In February the article ‘In a Stetson and Three Dimensions: Picasso Comes to Life in 60 Year Old Pictures’ from The Guardian caught my eye as it described some stereoscopic images of Picasso, which are to be displayed at The Holburne Museum. Although we can’t claim to have 3-D images of Picasso here in the Library we do have some very special stereoscopic images.
In sharp contrast to the article about the images of Picasso from 1957 are the 100 stereoscopic cards depicting the brutality of the battles in World War 1. The stereograph cards document the war in a very powerful way. These graphic images show the destruction and chaos experienced by the soldiers in the front line. Stereo cards were cardboard cards containing side-by-side images of the same scene, which were then viewed through a set of lenses called a stereoscope and this created a three-dimensional effect. Few images of the battlefields were seen during the conflict due to access issues, restrictions and censorship policies, so these stereoscope cards would have had an important role to play in recording and portraying the realities of the battles. The fact that they were three-dimensional images seems to have given them added authenticity.
The images raised debate among the staff here as to their authenticity. Although they appear to be contemporary with the events taking place there also appears to be some discrepancy between the images, the dates that they were taken and the seasonal backdrop in the photographs. It also raises questions about how the photographs were taken during the fighting. The Library does hold two further sets of these stereoscopic cards from this series, ‘The Japanese Russian War Through the Stereoscope’ and ‘Portugal Through the Stereoscope’. All of these images have been used by the Library to explore reaction to conflict and our understanding of war and so despite the controversy of whether the images were real, staged or not they offer an extraordinary account of the conflict, the soldier’s experience and the changing medium of photography.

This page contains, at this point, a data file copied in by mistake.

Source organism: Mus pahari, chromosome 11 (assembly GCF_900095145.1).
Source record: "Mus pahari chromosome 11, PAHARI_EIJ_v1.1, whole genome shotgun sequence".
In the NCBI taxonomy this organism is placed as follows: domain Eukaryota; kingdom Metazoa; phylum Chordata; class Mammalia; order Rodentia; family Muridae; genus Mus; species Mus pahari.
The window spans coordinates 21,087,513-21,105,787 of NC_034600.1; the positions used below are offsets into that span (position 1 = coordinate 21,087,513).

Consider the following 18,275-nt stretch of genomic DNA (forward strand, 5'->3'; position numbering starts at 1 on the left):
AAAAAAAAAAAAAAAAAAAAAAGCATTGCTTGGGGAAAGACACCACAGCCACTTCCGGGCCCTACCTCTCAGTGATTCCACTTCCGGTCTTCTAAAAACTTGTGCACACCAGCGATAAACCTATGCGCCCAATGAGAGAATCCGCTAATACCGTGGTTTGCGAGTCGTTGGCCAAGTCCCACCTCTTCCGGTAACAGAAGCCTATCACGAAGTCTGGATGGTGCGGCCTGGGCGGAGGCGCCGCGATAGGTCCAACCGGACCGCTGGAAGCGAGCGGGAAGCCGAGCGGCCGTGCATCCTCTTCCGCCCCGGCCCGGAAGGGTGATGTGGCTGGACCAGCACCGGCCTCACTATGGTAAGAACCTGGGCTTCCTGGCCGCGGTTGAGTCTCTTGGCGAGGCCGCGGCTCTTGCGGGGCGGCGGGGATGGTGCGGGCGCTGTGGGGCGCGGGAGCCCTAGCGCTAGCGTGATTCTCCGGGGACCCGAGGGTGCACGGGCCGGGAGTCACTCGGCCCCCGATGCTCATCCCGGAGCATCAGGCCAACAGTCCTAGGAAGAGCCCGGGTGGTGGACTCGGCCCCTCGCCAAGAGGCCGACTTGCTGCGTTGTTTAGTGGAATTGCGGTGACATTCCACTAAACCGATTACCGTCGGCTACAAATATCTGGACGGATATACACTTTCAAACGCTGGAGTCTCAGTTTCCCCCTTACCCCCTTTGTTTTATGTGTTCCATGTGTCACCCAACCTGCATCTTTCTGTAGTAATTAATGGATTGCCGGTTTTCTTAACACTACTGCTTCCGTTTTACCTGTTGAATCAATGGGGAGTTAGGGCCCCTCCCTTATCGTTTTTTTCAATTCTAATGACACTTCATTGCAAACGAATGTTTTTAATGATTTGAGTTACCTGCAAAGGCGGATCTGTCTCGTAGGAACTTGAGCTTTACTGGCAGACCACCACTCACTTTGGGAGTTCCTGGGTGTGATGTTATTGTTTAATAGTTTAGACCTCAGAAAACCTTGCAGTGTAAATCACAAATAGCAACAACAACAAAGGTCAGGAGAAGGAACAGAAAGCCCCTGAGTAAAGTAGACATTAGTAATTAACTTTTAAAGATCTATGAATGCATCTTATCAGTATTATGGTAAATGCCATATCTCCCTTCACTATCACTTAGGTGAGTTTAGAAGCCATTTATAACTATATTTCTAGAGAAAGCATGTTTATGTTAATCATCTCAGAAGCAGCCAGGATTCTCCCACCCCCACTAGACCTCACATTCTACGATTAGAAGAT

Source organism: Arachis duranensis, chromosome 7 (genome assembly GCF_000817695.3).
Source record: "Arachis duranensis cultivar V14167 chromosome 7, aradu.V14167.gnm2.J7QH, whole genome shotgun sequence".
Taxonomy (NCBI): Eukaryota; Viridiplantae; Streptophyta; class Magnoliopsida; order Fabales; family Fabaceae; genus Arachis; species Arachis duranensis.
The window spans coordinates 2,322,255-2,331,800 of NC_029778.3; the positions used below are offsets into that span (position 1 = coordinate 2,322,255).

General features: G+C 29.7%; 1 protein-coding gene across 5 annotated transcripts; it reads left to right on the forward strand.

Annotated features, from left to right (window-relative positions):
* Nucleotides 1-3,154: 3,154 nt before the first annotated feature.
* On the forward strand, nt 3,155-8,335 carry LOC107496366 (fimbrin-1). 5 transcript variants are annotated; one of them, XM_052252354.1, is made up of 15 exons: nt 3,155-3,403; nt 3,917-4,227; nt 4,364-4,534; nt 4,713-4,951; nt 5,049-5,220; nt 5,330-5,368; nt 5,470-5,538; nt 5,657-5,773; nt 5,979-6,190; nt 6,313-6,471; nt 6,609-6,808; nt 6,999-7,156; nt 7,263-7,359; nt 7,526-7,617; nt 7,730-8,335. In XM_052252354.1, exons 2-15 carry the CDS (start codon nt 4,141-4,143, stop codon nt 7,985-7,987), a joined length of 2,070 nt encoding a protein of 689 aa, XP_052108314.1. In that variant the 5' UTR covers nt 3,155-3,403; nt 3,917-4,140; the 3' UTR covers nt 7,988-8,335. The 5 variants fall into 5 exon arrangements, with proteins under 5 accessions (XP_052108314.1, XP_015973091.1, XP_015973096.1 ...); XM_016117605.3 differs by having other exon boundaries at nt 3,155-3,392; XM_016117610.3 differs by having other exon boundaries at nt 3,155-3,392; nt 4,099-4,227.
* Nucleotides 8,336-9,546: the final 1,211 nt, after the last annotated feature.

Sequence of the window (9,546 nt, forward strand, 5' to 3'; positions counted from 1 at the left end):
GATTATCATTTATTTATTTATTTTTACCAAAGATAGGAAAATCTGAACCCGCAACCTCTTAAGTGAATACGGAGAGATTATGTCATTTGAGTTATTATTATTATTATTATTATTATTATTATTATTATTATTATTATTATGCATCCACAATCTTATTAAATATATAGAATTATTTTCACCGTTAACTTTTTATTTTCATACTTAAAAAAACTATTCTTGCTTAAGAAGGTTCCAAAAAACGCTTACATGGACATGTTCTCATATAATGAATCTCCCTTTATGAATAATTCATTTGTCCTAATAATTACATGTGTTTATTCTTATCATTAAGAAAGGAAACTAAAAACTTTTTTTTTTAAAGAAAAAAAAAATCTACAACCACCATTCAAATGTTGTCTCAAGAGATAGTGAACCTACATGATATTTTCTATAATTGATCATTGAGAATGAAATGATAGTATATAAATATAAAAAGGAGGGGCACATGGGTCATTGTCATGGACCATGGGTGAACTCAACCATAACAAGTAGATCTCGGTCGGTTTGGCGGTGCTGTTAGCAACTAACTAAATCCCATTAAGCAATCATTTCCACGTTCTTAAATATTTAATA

Conveniently, the Library also has a stereo viewer; this one appears to be a version of the Holmes Stereoscope, which was the most common type of stereoscope between 1881 – 1939. Stereoscopes continued to be widespread in America until the 1930s, when there was a decline in production, probably due to the development of motion pictures.
It remains something of a mystery how the Library came to have these images or the stereoscope. A search of the Library Archive proved rather fruitless in terms of locating their provenance or any other details pertaining to us acquiring them.
The Library’s current exhibition, Aftermath, commemorates the centenary of the start of the First World War and reflects upon the lives lost or shattered by war. It includes letters written by Manchester University students during the First World War and the response to these moving testaments through newly created art works by Salford University Fine Arts students.